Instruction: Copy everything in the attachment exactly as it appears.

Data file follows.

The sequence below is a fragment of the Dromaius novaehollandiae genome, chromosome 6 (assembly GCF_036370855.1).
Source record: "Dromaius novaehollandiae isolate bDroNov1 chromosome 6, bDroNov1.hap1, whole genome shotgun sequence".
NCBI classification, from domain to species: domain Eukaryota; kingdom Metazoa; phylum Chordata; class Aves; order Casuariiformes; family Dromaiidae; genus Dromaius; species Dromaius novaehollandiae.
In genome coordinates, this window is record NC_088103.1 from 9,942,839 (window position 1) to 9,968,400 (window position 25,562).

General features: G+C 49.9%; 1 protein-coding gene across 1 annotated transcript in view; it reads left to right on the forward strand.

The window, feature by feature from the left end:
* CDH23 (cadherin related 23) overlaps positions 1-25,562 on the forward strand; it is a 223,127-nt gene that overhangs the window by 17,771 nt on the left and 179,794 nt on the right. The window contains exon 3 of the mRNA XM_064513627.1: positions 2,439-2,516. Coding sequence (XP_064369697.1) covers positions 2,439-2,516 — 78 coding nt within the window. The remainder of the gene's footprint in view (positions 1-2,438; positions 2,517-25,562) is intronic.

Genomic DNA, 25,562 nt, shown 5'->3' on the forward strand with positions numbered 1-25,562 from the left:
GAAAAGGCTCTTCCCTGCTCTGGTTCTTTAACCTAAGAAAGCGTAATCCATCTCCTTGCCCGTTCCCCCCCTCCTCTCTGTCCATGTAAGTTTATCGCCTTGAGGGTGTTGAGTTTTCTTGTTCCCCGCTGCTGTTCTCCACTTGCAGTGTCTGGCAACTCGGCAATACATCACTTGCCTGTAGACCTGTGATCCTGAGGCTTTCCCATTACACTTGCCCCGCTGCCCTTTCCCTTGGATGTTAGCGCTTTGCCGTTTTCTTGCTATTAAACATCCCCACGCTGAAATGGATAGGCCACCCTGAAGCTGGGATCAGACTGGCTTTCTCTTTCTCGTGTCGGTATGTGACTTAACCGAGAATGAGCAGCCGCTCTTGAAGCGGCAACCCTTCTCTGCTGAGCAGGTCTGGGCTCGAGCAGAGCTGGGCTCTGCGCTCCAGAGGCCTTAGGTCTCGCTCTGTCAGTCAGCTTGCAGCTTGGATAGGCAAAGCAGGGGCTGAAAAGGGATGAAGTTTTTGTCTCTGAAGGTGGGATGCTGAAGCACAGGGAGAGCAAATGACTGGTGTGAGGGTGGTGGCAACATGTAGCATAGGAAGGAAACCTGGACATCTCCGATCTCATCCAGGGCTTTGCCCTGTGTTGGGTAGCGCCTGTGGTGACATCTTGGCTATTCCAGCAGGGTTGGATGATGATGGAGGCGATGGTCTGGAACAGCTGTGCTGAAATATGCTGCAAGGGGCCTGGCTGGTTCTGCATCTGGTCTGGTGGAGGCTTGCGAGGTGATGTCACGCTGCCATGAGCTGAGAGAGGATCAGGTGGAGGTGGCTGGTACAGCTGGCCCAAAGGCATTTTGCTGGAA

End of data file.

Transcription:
The sequence below is a fragment of the Dromaius novaehollandiae genome, chromosome 6 (assembly GCF_036370855.1).
Source record: "Dromaius novaehollandiae isolate bDroNov1 chromosome 6, bDroNov1.hap1, whole genome shotgun sequence".
NCBI classification, from domain to species: domain Eukaryota; kingdom Metazoa; phylum Chordata; class Aves; order Casuariiformes; family Dromaiidae; genus Dromaius; species Dromaius novaehollandiae.
In genome coordinates, this window is record NC_088103.1 from 9,942,839 (window position 1) to 9,968,400 (window position 25,562).

General features: G+C 49.9%; 1 protein-coding gene across 1 annotated transcript in view; it reads left to right on the forward strand.

The window, feature by feature from the left end:
* CDH23 (cadherin related 23) overlaps positions 1-25,562 on the forward strand; it is a 223,127-nt gene that overhangs the window by 17,771 nt on the left and 179,794 nt on the right. The window contains exon 3 of the mRNA XM_064513627.1: positions 2,439-2,516. Coding sequence (XP_064369697.1) covers positions 2,439-2,516 — 78 coding nt within the window. The remainder of the gene's footprint in view (positions 1-2,438; positions 2,517-25,562) is intronic.

Genomic DNA, 25,562 nt, shown 5'->3' on the forward strand with positions numbered 1-25,562 from the left:
GAAAAGGCTCTTCCCTGCTCTGGTTCTTTAACCTAAGAAAGCGTAATCCATCTCCTTGCCCGTTCCCCCCCTCCTCTCTGTCCATGTAAGTTTATCGCCTTGAGGGTGTTGAGTTTTCTTGTTCCCCGCTGCTGTTCTCCACTTGCAGTGTCTGGCAACTCGGCAATACATCACTTGCCTGTAGACCTGTGATCCTGAGGCTTTCCCATTACACTTGCCCCGCTGCCCTTTCCCTTGGATGTTAGCGCTTTGCCGTTTTCTTGCTATTAAACATCCCCACGCTGAAATGGATAGGCCACCCTGAAGCTGGGATCAGACTGGCTTTCTCTTTCTCGTGTCGGTATGTGACTTAACCGAGAATGAGCAGCCGCTCTTGAAGCGGCAACCCTTCTCTGCTGAGCAGGTCTGGGCTCGAGCAGAGCTGGGCTCTGCGCTCCAGAGGCCTTAGGTCTCGCTCTGTCAGTCAGCTTGCAGCTTGGATAGGCAAAGCAGGGGCTGAAAAGGGATGAAGTTTTTGTCTCTGAAGGTGGGATGCTGAAGCACAGGGAGAGCAAATGACTGGTGTGAGGGTGGTGGCAACATGTAGCATAGGAAGGAAACCTGGACATCTCCGATCTCATCCAGGGCTTTGCCCTGTGTTGGGTAGCGCCTGTGGTGACATCTTGGCTATTCCAGCAGGGTTGGATGATGATGGAGGCGATGGTCTGGAACAGCTGTGCTGAAATATGCTGCAAGGGGCCTGGCTGGTTCTGCATCTGGTCTGGTGGAGGCTTGCGAGGTGATGTCACGCTGCCATGAGCTGAGAGAGGATCAGGTGGAGGTGGCTGGTACAGCTGGCCCAAAGGCATTTTGCTGGAA